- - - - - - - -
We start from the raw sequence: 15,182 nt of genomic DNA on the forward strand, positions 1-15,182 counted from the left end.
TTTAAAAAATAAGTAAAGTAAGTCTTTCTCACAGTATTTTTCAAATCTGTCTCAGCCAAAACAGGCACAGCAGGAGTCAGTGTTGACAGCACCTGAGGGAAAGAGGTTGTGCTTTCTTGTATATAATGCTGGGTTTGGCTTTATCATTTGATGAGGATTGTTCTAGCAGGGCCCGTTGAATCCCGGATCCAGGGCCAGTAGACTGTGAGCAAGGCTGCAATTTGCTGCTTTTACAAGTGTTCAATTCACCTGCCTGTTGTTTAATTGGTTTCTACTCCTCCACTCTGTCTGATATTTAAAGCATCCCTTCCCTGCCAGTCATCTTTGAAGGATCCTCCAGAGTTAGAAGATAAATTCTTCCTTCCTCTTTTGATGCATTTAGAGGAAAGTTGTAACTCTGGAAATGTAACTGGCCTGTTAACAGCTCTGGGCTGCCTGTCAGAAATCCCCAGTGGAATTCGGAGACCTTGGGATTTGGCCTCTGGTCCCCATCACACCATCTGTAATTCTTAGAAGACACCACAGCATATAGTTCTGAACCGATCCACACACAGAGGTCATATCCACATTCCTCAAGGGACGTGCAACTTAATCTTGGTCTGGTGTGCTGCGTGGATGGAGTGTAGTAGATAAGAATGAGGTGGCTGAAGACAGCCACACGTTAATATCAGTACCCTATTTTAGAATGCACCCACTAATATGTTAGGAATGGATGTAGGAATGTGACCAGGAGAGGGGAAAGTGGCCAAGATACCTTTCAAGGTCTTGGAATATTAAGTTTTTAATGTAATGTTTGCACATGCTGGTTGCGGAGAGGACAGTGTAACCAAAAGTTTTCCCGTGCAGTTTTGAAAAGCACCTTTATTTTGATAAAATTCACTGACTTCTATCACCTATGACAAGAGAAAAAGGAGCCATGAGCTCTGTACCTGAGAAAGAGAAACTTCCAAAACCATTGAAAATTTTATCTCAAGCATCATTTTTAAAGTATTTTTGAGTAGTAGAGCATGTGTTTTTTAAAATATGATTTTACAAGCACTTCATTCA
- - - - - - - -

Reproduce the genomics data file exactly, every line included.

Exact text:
We start from the raw sequence: 15,182 nt of genomic DNA on the forward strand, positions 1-15,182 counted from the left end.
TTTAAAAAATAAGTAAAGTAAGTCTTTCTCACAGTATTTTTCAAATCTGTCTCAGCCAAAACAGGCACAGCAGGAGTCAGTGTTGACAGCACCTGAGGGAAAGAGGTTGTGCTTTCTTGTATATAATGCTGGGTTTGGCTTTATCATTTGATGAGGATTGTTCTAGCAGGGCCCGTTGAATCCCGGATCCAGGGCCAGTAGACTGTGAGCAAGGCTGCAATTTGCTGCTTTTACAAGTGTTCAATTCACCTGCCTGTTGTTTAATTGGTTTCTACTCCTCCACTCTGTCTGATATTTAAAGCATCCCTTCCCTGCCAGTCATCTTTGAAGGATCCTCCAGAGTTAGAAGATAAATTCTTCCTTCCTCTTTTGATGCATTTAGAGGAAAGTTGTAACTCTGGAAATGTAACTGGCCTGTTAACAGCTCTGGGCTGCCTGTCAGAAATCCCCAGTGGAATTCGGAGACCTTGGGATTTGGCCTCTGGTCCCCATCACACCATCTGTAATTCTTAGAAGACACCACAGCATATAGTTCTGAACCGATCCACACACAGAGGTCATATCCACATTCCTCAAGGGACGTGCAACTTAATCTTGGTCTGGTGTGCTGCGTGGATGGAGTGTAGTAGATAAGAATGAGGTGGCTGAAGACAGCCACACGTTAATATCAGTACCCTATTTTAGAATGCACCCACTAATATGTTAGGAATGGATGTAGGAATGTGACCAGGAGAGGGGAAAGTGGCCAAGATACCTTTCAAGGTCTTGGAATATTAAGTTTTTAATGTAATGTTTGCACATGCTGGTTGCGGAGAGGACAGTGTAACCAAAAGTTTTCCCGTGCAGTTTTGAAAAGCACCTTTATTTTGATAAAATTCACTGACTTCTATCACCTATGACAAGAGAAAAAGGAGCCATGAGCTCTGTACCTGAGAAAGAGAAACTTCCAAAACCATTGAAAATTTTATCTCAAGCATCATTTTTAAAGTATTTTTGAGTAGTAGAGCATGTGTTTTTTAAAATATGATTTTACAAGCACTTCATTCA